If you have an existing health condition, you may need extra care while you're pregnant.
If you already have a health condition, especially if you're taking prescribed medication for it, it’s a good idea to have a health check before you start trying for a baby.
If you have an existing health condition, you'll be referred to an obstetrician for your pregnancy care. You may have extra appointments and extra scans too.
Most women with epilepsy have a straightforward pregnancy and a healthy baby. However, some common medicines for epilepsy aren't safe for pregnancy.
Some women will experience increases in fits during pregnancy. Your midwife will work with both an obstetrician and the neurology team to provide your pregnancy care.
More about epilepsy and taking epilepsy medicines in pregnancy
If you have type 1 or type 2 diabetes your blood sugar levels will need to be closely monitored and well controlled before you're pregnant and during your pregnancy. This is especially important in the early weeks of your pregnancy as high sugar levels can cause issues with the way your baby’s spine or heart develops.
Diabetes increases the risk of:
- a large baby
- birth by caesarian section (C-section)
- your baby being stillborn
If you have diabetes:
- your baby's likely to be born between 38 and 40 weeks
- your midwife will work with an obstetrician and the diabetic team to provide your pregnancy care
- they might recommend that your baby's delivered a little early
More about diabetes
Group B Streptococcus infection
Group B Streptococcus (GBS) is one of many bacteria that live inside your bowel and vagina. It usually causes no harm.
About 1 in 4 pregnant women in the UK carry it without any symptoms.
Testing for GBS
It’s not possible to know who has GBS without testing for it.
Sometimes GBS is picked up when you have a test for something else, but there's no routine test because lots of women carry it without being unwell.
Talk to your midwife or GP if:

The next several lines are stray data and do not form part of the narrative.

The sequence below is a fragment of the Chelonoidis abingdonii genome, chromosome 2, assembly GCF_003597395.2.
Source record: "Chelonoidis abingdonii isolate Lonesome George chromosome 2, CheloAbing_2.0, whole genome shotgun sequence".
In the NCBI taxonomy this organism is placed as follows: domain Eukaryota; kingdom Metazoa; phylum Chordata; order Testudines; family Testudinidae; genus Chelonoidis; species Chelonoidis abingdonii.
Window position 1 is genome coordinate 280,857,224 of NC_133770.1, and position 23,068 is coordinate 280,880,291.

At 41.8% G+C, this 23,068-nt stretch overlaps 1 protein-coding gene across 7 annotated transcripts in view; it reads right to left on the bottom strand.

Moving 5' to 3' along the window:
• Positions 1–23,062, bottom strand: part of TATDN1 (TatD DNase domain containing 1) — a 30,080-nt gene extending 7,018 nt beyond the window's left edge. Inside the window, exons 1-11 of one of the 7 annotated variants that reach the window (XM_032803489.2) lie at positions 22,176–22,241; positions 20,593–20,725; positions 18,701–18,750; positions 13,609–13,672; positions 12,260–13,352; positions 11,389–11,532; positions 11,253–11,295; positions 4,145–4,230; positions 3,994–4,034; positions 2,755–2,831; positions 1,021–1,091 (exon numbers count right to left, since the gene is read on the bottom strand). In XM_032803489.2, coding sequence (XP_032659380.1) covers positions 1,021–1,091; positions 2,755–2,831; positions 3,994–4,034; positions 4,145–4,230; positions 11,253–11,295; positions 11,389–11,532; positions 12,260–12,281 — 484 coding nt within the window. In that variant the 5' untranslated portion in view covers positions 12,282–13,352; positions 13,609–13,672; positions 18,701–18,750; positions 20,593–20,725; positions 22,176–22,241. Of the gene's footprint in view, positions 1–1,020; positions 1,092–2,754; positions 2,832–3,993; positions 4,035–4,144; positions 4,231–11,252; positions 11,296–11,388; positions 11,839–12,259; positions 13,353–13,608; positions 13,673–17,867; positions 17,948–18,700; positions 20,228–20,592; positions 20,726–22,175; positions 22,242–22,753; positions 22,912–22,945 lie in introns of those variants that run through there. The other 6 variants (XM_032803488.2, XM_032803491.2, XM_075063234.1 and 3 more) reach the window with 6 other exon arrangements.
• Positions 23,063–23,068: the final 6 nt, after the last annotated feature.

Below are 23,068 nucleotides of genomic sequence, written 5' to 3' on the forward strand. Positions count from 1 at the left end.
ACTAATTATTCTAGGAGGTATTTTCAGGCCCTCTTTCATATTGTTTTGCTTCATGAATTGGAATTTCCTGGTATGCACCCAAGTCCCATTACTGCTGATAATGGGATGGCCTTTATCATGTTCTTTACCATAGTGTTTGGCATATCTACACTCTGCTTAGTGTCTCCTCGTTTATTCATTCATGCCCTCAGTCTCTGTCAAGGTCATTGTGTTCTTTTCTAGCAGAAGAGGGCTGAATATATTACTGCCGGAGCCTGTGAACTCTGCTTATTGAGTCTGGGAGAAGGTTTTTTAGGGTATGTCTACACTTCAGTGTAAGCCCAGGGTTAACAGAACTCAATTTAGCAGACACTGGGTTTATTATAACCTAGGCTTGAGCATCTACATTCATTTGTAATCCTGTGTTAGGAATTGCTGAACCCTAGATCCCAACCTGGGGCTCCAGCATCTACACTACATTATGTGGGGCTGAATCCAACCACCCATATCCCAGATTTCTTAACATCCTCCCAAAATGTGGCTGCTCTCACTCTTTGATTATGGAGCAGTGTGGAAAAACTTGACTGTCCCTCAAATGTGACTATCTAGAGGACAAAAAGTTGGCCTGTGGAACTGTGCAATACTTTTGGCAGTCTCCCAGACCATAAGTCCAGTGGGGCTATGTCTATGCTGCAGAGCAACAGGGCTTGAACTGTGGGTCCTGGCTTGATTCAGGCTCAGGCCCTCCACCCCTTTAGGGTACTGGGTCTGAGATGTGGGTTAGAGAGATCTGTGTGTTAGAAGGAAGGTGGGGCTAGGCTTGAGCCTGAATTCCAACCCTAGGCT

- you want to know more about being tested for GBS
- you’re worried about the risks for your baby
GBS and your baby
Most women who carry GBS give birth safely to a healthy baby who won’t develop the infection.
There's a small chance that GBS could pass to your baby during labour. A few babies who come into contact with GBS can develop a serious infection such as:
If there's a high chance that GBS could pass to your baby in labour and birth, you’ll be offered antibiotics during labour.
Your midwife or obstetrician will talk to you about whether your baby's at higher risk and what that means.
Mental health conditions
If you have or have had a mental health condition, tell your GP or midwife when you find out you’re pregnant. They can check how you’re doing and make sure you get the right support during and after your pregnancy.
Where required your midwife will work with both an obstetrician and the psychiatry team to provide your pregnancy care.
If you take medicines for mental health, don't stop taking them by yourself.
More about mental health and wellbeing in pregnancy
Some medicines are safe to take when you're pregnant, while others can be harmful for your developing baby.
Before you take anything, or stop taking anything, it's important to get the right advice. Your GP or obstetrician will help you decide what to take and how much to take, to keep you and your baby as safe as possible during pregnancy.
Translations and alternative formats of this information are available from Public Health Scotland.